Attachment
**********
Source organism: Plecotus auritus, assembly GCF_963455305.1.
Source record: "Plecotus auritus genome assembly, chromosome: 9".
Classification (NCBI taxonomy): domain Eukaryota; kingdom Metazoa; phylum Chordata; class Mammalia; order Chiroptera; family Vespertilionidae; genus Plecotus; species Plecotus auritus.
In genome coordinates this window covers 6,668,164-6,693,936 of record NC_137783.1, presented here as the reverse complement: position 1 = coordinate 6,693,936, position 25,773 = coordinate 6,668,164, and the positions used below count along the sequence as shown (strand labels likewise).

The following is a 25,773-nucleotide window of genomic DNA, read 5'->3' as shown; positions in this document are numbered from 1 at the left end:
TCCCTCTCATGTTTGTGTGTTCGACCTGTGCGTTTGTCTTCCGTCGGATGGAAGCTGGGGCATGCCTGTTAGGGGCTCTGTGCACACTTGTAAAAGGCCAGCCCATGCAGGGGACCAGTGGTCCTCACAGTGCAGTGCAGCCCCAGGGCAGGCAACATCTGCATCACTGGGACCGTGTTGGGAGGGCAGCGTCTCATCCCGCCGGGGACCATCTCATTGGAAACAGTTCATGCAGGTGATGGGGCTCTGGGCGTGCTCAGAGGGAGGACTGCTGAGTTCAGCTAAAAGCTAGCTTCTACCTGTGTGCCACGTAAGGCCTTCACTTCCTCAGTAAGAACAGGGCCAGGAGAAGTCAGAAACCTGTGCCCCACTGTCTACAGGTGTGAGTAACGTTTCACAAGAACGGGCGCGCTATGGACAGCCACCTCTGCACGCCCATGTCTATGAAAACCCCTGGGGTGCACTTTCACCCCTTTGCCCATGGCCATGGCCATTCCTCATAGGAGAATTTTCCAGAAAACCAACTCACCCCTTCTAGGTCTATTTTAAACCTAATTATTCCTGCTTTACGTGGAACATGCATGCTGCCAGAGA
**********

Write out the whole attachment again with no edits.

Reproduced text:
Source organism: Plecotus auritus, assembly GCF_963455305.1.
Source record: "Plecotus auritus genome assembly, chromosome: 9".
Classification (NCBI taxonomy): domain Eukaryota; kingdom Metazoa; phylum Chordata; class Mammalia; order Chiroptera; family Vespertilionidae; genus Plecotus; species Plecotus auritus.
In genome coordinates this window covers 6,668,164-6,693,936 of record NC_137783.1, presented here as the reverse complement: position 1 = coordinate 6,693,936, position 25,773 = coordinate 6,668,164, and the positions used below count along the sequence as shown (strand labels likewise).

The following is a 25,773-nucleotide window of genomic DNA, read 5'->3' as shown; positions in this document are numbered from 1 at the left end:
TCCCTCTCATGTTTGTGTGTTCGACCTGTGCGTTTGTCTTCCGTCGGATGGAAGCTGGGGCATGCCTGTTAGGGGCTCTGTGCACACTTGTAAAAGGCCAGCCCATGCAGGGGACCAGTGGTCCTCACAGTGCAGTGCAGCCCCAGGGCAGGCAACATCTGCATCACTGGGACCGTGTTGGGAGGGCAGCGTCTCATCCCGCCGGGGACCATCTCATTGGAAACAGTTCATGCAGGTGATGGGGCTCTGGGCGTGCTCAGAGGGAGGACTGCTGAGTTCAGCTAAAAGCTAGCTTCTACCTGTGTGCCACGTAAGGCCTTCACTTCCTCAGTAAGAACAGGGCCAGGAGAAGTCAGAAACCTGTGCCCCACTGTCTACAGGTGTGAGTAACGTTTCACAAGAACGGGCGCGCTATGGACAGCCACCTCTGCACGCCCATGTCTATGAAAACCCCTGGGGTGCACTTTCACCCCTTTGCCCATGGCCATGGCCATTCCTCATAGGAGAATTTTCCAGAAAACCAACTCACCCCTTCTAGGTCTATTTTAAACCTAATTATTCCTGCTTTACGTGGAACATGCATGCTGCCAGAGA